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How to Lose Weight Fast With a Rowing Machine

by
author image Marie Mulrooney
Marie Mulrooney has written professionally since 2001. A retired personal trainer, former math tutor, avid outdoorswoman and experience traveler, Mulrooney also runs a small side business creating custom crafts. She's published thousands of articles in print and online, helping readers do everything from perfecting their pushups to learning new languages.
How to Lose Weight Fast With a Rowing Machine
Man exercising on rowing machine Photo Credit Stockbyte/Stockbyte/Getty Images

An excellent machine for serious workouts, the stationary rower combined with a healthful diet can drive the pounds off fast. But healthful, quick weight loss might not be what you're used to hearing about on infomercial advertisements. The Centers for Disease Control and Prevention observes that losing weight at a rate of 1 to 2 pounds a week makes you more likely to keep the weight off in the long run.

Pacing Weight Loss

Promises of super-fast weight loss are tempting but often involve unsustainable life changes like extremely restricted diets or dehydration. Once you inevitably give those changes up, the weight comes right back on. Although losing 1 to 2 pounds a week might not seem "fast," it adds up to a respectable 50 to 100 pounds per year. If you take the weight off with sustainable life changes -- in which using a rower regularly can play a big part -- you often lose weight faster over the long run because you don't have to lose the same pounds more than once.

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Technique

To enjoy the full benefit of using a rower, you must employ proper technique. Don't sit down and scoot back and forth, tugging on the handle. Instead, start with a strong leg drive, pushing your seat back. Lean back slightly from the hips at the end of the leg drive -- think of swinging from 1 o'clock to 11 o'clock on a clock face -- and bring the handle quickly in to your lower ribs. Then reverse the motion, extending your arms, hinging forward from the hips and bending your knees in preparation for the next stroke.

Frequency

The American College of Sports Medicine notes that if you want to lose weight, you might need to exercise as much as 60 to 90 minutes per day. The more you exercise, the more calories you burn and the faster you lose weight, as long as you don't overtrain. Give yourself at least one rest day a week and watch out for symptoms of overtraining like unusual fatigue, increased muscle and joint soreness, insomnia and increased resting heart rate. You can keep exercising through mild soreness, but if your muscles are extremely sore from rowing, perform other, gentler cardio or rest until the soreness subsides.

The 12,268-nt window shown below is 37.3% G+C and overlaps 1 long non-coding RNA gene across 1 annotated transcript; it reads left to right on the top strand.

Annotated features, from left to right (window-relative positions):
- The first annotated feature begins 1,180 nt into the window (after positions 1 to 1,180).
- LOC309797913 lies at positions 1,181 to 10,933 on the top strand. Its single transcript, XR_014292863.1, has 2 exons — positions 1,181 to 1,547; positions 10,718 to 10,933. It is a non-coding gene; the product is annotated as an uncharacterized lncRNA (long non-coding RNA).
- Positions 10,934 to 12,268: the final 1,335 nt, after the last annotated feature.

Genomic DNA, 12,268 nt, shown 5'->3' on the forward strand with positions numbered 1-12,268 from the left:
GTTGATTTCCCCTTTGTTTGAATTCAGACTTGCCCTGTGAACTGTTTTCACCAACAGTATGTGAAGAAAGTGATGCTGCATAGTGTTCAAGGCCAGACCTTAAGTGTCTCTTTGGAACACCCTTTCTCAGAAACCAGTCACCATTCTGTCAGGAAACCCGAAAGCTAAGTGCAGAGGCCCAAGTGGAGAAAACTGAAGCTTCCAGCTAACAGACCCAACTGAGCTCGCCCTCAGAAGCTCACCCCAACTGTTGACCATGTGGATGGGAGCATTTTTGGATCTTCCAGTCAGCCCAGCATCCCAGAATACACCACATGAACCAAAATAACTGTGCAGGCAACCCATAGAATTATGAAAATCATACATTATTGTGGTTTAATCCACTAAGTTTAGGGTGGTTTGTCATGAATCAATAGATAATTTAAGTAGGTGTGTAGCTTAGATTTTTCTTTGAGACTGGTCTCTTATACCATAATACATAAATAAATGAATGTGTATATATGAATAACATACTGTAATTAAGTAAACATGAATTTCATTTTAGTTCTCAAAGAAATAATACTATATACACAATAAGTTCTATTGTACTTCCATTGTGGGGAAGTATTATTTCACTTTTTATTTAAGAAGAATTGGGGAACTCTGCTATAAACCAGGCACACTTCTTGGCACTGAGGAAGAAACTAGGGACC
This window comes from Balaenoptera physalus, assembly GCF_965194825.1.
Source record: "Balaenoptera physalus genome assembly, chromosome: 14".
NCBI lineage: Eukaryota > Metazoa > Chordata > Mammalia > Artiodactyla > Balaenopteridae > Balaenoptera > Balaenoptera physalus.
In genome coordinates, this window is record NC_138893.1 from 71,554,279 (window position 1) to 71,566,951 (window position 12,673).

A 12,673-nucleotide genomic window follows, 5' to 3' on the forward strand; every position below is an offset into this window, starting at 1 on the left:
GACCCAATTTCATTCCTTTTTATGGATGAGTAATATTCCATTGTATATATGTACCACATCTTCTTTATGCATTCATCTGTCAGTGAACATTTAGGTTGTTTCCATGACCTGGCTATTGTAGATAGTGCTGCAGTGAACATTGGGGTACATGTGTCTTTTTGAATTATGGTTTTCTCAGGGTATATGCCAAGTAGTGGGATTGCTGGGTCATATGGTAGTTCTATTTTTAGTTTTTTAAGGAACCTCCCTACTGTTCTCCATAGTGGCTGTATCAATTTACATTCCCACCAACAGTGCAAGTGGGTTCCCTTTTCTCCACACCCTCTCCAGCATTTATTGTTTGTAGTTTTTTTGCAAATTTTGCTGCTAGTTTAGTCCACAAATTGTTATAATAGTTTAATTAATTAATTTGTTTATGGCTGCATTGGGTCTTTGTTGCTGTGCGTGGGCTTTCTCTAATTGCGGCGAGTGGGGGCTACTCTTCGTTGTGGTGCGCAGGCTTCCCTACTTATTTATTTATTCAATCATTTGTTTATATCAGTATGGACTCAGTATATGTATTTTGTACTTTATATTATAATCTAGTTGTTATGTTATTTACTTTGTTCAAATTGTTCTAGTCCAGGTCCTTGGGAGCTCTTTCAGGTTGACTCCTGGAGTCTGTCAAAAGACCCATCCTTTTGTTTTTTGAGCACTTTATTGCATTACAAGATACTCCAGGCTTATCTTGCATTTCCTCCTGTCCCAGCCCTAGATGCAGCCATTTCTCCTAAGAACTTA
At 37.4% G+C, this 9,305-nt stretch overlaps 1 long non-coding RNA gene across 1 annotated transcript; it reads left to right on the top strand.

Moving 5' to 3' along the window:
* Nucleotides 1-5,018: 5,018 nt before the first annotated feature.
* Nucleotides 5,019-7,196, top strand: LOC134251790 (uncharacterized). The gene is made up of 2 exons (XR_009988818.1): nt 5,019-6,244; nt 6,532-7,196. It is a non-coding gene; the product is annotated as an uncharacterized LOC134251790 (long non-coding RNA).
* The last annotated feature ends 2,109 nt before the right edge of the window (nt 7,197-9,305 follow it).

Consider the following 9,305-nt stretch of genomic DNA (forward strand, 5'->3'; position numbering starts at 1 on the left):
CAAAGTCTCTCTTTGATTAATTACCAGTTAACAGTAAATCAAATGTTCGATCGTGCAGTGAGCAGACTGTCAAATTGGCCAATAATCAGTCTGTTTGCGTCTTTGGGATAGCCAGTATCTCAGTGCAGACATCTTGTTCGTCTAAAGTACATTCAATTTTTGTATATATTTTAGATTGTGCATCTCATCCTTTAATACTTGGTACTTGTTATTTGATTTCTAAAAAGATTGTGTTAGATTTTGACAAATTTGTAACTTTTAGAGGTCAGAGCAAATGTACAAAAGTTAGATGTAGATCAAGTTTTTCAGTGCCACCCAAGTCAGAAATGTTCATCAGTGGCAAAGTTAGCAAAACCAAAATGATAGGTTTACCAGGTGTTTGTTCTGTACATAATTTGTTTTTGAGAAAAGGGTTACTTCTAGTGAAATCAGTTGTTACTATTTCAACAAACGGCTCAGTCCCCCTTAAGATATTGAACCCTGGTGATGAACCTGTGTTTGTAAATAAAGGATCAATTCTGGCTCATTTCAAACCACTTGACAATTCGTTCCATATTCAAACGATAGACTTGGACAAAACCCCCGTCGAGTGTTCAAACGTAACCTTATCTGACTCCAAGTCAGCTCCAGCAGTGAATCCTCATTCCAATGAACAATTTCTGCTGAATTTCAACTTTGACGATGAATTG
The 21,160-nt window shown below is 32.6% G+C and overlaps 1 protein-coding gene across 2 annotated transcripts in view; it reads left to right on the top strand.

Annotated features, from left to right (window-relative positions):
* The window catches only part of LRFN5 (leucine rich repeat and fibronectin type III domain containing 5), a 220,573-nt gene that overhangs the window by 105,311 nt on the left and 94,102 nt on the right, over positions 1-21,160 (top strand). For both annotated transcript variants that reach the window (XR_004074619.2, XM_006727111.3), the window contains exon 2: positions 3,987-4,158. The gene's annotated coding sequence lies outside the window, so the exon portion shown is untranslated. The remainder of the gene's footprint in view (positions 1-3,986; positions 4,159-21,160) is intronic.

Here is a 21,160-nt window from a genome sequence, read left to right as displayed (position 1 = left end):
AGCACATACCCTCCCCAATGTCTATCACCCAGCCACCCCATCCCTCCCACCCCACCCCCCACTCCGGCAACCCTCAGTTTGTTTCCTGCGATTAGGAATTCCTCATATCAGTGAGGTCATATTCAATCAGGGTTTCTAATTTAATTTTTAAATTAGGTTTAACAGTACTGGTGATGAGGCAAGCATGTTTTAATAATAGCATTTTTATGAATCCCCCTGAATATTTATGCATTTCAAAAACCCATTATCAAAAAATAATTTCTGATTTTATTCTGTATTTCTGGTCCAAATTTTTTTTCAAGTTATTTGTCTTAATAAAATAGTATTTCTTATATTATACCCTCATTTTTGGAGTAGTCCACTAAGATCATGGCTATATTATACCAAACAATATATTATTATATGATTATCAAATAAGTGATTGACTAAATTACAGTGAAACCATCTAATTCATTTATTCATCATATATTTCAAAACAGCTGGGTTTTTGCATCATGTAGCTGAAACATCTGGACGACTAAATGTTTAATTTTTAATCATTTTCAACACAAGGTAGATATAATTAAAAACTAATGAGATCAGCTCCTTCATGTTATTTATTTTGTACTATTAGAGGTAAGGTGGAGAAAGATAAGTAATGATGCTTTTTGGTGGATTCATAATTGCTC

Tracking Your Calorie Burn

If you weigh 125 pounds, you can burn 510 calories per hour of vigorous stationary rowing, according to Harvard Health Publications. The heavier you are the more calories you burn. If you weigh 185 pounds, you can burn 754 calories per hour. Even if you're relatively light, you can still work out harder to increase your calorie burn. Try spiking your long workouts with intervals of high intensity, either by increasing your stroke rate or using higher resistance for a short period. Aim to burn between 500 and 1,000 calories per day to hit a weight-loss goal of 1 to 2 pounds per week. If you tolerate this activity level well, you can increase your calorie-burn goal to lose weight even faster.

Diet

For every 3,500 calories you burn off and don't replace with food, you lose about 1 pounds of body fat. But that doesn't mean you should starve yourself. If you don't consume enough nutrients to fuel your body's increased activity levels, your body might actually reduce its metabolism, making weight loss more difficult. Speed your weight loss along by consuming a reduced-calorie diet rich in nutrients. As a general rule you can consume as many fruits and vegetables as you want, along with reasonable helpings of whole grains and lean protein. This fuels your body without replacing all calories you're working so hard to burn off.

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References

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